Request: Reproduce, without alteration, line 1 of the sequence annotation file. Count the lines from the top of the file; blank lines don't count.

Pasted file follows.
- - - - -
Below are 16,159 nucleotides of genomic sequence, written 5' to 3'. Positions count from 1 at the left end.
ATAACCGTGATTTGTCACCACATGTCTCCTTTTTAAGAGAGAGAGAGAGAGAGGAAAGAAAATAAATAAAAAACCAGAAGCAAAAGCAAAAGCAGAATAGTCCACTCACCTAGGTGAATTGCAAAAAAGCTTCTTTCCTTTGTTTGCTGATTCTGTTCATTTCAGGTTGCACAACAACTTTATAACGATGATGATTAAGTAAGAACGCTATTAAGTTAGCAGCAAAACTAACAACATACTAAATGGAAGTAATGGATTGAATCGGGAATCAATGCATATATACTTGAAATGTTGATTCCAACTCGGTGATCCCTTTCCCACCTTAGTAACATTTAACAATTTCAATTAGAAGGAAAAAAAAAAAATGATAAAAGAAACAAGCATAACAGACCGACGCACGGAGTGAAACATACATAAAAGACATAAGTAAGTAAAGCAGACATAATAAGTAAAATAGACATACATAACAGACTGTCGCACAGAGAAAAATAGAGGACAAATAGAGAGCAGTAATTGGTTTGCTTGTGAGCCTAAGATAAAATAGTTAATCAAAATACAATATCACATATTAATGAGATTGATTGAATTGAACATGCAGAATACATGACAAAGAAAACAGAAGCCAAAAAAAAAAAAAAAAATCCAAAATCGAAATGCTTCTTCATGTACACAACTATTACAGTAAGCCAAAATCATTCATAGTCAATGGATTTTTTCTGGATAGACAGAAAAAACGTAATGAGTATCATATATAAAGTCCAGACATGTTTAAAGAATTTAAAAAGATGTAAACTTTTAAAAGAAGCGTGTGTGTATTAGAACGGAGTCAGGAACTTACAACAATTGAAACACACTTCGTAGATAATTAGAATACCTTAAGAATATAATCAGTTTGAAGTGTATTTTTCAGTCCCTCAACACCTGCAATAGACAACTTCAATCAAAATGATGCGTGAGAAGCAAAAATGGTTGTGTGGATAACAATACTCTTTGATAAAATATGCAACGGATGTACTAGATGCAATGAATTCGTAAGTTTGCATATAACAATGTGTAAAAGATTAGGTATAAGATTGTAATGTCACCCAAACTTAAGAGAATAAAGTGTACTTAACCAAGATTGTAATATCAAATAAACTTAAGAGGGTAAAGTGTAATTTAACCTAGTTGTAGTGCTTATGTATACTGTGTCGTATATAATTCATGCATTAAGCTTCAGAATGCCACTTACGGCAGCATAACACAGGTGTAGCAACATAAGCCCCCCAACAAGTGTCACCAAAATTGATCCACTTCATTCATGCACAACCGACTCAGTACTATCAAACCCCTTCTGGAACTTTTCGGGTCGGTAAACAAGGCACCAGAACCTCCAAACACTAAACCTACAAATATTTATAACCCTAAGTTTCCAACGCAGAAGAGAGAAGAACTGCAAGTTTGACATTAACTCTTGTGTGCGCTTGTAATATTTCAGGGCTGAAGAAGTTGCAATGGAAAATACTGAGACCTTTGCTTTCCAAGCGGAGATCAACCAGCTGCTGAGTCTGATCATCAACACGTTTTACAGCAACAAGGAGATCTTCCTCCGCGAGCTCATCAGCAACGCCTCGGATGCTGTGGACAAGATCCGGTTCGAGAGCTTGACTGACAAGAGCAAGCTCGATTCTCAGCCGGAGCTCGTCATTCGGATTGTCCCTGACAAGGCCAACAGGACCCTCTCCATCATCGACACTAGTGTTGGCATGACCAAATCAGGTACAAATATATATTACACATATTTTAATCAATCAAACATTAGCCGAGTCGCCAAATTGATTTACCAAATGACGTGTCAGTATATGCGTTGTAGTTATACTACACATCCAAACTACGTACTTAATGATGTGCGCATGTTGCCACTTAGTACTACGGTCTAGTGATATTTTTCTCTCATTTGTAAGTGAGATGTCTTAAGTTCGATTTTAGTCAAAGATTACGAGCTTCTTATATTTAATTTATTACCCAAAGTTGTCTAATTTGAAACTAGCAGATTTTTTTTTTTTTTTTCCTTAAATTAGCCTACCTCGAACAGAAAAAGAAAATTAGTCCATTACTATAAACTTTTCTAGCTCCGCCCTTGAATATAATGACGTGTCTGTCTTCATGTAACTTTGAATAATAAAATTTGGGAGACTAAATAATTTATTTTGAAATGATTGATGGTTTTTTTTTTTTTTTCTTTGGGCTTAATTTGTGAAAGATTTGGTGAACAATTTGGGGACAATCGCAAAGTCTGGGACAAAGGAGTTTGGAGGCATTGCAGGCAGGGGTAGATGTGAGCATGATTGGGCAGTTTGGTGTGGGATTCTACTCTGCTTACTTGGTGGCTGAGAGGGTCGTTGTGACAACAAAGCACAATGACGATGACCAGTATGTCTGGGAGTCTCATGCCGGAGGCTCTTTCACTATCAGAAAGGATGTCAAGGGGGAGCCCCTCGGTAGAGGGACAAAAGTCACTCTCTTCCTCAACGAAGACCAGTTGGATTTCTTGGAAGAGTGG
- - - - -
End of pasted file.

Below are 16,159 nucleotides of genomic sequence, written 5' to 3'. Positions count from 1 at the left end.